Also, 17 degrees is a magic number of sorts for the micro bevel angle on hollow ground blades. For instance, Buck Knives recommends that their hollow ground blades be sharpened at an angle of 13 to 16 degrees. I use my Lansky ceramic rod sharpener, set at 17 degrees, on my Buck knives, and other brands with hollow ground blades, and have no problem getting very good edges on them. My experience-based advise is to cut the edge bevels on hollow ground blades at 15 to 17 degrees of angle, and be happy.

Although the convention is to do scandi grinds with only a primary bevel, I have become an advocate of adding a micro bevel. I have a Morakniv Companion “beater knife,” with a scandi ground common stainless steel blade. As sharpened at the factory, the bevel had an angle of about 11 degrees on each side of the blade. (Trust me, I did the math.) I modified the blade grind by cutting a 17 degree micro bevel on each side.

I added the micro bevel to make the cutting edge more durable, and routine sharpening quicker and easier. Other things equal, an edge bevel of 17 degrees each side will cut considerably longer before sharpening is needed than will one of 11 degrees each side. Sharpening a micro bevel is quicker and easier than sharpening a wider primary bevel, because much less steel needs to be ground away to restore the edge on a micro bevel. (The primary bevel of the Mora Companion is about 5mm wide, while the micro bevel I added is barely 1mm wide.) I have other scandi blades that have gotten the same treatment. Adding micro bevels to these knives has worked very well for me.

Micro bevels are especially good friends to owners of knives with blades of the increasingly popular “super steels” (S35VN, CTS-XHP, Elmax, etc.). These high-tech steels are very wear resistant, which means that they hold an edge exceptionally well. The downside of this is that they are a challenge to sharpen.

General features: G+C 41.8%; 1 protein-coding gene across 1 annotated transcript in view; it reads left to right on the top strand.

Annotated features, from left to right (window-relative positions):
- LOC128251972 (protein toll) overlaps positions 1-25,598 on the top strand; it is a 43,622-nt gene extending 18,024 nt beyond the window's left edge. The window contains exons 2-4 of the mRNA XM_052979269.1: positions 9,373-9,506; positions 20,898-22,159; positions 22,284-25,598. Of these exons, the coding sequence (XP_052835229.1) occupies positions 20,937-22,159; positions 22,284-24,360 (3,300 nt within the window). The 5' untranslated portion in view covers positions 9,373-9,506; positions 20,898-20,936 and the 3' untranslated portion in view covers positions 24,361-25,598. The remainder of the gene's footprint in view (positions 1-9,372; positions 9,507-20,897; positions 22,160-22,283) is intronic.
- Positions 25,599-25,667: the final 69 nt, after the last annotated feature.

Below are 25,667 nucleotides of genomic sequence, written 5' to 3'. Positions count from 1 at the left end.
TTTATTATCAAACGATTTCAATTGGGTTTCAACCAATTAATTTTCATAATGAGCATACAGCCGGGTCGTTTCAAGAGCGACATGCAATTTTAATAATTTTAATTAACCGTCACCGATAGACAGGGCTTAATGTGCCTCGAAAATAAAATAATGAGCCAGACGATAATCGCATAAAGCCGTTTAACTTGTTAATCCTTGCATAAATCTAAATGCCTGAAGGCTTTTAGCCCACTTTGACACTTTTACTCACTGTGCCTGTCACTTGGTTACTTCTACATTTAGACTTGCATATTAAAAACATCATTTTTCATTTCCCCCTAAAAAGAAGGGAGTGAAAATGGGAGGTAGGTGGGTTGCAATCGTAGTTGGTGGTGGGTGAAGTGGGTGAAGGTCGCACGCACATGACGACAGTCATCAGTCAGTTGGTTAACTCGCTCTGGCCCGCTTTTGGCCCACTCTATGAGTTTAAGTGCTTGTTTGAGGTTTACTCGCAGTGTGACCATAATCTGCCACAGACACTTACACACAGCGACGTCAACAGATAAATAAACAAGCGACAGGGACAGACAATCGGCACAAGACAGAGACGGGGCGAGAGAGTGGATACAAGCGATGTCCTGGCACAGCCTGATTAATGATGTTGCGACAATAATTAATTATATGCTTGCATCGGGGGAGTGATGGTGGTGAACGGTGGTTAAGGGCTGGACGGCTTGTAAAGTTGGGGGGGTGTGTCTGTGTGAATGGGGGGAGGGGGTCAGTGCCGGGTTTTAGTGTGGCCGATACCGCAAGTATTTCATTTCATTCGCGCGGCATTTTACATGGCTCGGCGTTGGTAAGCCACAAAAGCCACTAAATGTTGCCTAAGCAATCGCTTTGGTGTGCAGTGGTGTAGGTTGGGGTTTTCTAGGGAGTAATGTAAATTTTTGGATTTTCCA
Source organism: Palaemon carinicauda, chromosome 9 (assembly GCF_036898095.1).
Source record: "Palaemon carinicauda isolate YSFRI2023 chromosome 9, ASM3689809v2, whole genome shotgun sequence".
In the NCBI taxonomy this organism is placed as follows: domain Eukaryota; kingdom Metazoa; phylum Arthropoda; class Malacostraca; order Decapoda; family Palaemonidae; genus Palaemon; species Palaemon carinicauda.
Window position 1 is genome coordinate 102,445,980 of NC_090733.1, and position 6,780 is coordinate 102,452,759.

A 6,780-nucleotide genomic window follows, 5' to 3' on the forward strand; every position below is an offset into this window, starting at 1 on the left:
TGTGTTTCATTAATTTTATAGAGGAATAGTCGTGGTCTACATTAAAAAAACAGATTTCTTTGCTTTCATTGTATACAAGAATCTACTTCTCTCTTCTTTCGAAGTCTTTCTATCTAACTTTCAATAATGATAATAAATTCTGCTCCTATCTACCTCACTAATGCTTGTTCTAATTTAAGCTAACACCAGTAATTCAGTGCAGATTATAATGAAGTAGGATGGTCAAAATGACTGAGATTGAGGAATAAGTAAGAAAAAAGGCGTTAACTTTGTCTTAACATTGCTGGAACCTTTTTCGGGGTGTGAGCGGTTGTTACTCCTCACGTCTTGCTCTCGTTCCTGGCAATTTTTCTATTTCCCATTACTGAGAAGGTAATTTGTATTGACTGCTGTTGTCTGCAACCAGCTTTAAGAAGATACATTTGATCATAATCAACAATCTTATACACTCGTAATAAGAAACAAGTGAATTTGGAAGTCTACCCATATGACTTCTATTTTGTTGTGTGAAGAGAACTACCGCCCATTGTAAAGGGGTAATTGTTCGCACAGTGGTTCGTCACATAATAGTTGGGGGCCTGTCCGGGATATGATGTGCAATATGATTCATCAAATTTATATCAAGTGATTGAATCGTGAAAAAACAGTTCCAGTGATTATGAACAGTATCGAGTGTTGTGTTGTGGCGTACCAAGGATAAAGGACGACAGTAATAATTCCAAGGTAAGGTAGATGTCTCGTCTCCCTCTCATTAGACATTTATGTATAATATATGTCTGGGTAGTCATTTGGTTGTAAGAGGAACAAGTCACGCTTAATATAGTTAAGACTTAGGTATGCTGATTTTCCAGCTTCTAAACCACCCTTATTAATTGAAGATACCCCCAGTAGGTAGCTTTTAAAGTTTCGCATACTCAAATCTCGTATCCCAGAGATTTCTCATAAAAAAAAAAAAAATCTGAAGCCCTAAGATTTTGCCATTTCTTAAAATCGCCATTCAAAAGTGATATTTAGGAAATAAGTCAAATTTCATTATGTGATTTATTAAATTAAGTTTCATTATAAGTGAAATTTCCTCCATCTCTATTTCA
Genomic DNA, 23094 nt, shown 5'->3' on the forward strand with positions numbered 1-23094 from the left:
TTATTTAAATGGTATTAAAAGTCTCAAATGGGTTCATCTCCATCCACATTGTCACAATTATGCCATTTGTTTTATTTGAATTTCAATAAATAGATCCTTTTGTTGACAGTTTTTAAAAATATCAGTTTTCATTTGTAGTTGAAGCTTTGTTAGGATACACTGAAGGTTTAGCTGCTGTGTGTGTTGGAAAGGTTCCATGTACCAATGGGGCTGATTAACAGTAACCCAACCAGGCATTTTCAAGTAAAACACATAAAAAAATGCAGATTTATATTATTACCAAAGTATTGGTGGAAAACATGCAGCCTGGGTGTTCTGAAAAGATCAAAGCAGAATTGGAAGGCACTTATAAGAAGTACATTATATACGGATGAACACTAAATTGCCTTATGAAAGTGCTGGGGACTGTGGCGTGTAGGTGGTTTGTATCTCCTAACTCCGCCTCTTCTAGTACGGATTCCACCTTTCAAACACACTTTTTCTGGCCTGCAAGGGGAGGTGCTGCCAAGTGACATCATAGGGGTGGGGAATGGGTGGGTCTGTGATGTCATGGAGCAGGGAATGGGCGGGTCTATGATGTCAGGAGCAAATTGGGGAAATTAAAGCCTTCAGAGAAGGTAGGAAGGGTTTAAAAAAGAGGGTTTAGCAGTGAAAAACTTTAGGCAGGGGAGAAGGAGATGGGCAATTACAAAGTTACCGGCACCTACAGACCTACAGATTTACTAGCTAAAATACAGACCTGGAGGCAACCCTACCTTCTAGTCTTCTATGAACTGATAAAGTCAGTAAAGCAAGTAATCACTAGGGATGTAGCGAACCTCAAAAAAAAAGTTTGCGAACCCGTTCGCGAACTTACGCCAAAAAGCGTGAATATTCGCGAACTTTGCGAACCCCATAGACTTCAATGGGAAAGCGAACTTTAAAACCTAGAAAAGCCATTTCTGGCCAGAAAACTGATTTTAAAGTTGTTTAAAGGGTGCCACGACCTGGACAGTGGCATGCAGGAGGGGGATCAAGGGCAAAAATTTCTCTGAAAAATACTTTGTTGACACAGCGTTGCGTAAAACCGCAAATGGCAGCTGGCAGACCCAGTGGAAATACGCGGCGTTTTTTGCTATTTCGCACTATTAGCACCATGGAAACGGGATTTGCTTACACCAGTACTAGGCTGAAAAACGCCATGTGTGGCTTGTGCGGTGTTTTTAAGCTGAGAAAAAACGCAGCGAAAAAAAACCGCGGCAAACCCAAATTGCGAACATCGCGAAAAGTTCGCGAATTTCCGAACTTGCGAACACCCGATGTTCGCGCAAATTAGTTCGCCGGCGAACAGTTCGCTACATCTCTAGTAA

In an article on this subject, I argued that the keys to dealing with these allegedly “hard to sharpen” steels are (1) use appropriate sharpening tools (diamond grit or ceramic sharpeners) and (2) sharpen only the relatively narrow secondary bevels of these knives, while avoiding grinding the primary bevels like the plague. Repeated sharpening will gradually make the secondary bevels slightly wider, but that is of no consequence.

It may take somewhat more time, effort, and patience to sharpen super steel blades, but it is not necessarily the nearly impossible task that cyberspace rumors would suggest. See Sharpening S30V and Similar Super Steel Knife Blades https://www.chuckhawks.com/sharpening_S30V.html for more information.

My final point regarding the sharpener-friendly benefits of micro bevels (or secondary bevels in general) is that they make it unnecessary to grind the primary bevel during a routine sharpening. I believe that many do-it-yourself sharpeners assume that any sharpening should involve some grinding on the primary bevel. This is not true.

Rather, in a routine sharpening of a blade with a dull, but otherwise undamaged edge, one should grind the secondary (edge) bevel only. Done properly, this will be sufficient to restore an acute cutting edge. Do not grind the primary bevel unless there is a compelling reason to do so, such as severe damage to the edge that requires setting back the primary bevel to correct.

Incidentally, I have never met a do-it-yourself knife sharpener who could do anything with a hollow ground primary bevel. Major repair or refurbishment of a hollow ground blade is best handled by sending it in for factory service. Do not try it at home!

A micro bevel on a blade is, indeed, the knife sharpener’s best friend. It generally makes sharpening easy and quick, and gives one the ability to tune the blade edge to optimize sharpness, enhance edge retention, or attain a desired balance of these two important properties.

Further information

This article does not focus on sharpening tools and techniques; see the “Sharpening” section of the Guns and Shooting Online Cutlery page https://www.chuckhawks.com/index2u_cutlery.html for articles with specific information on techniques and tools.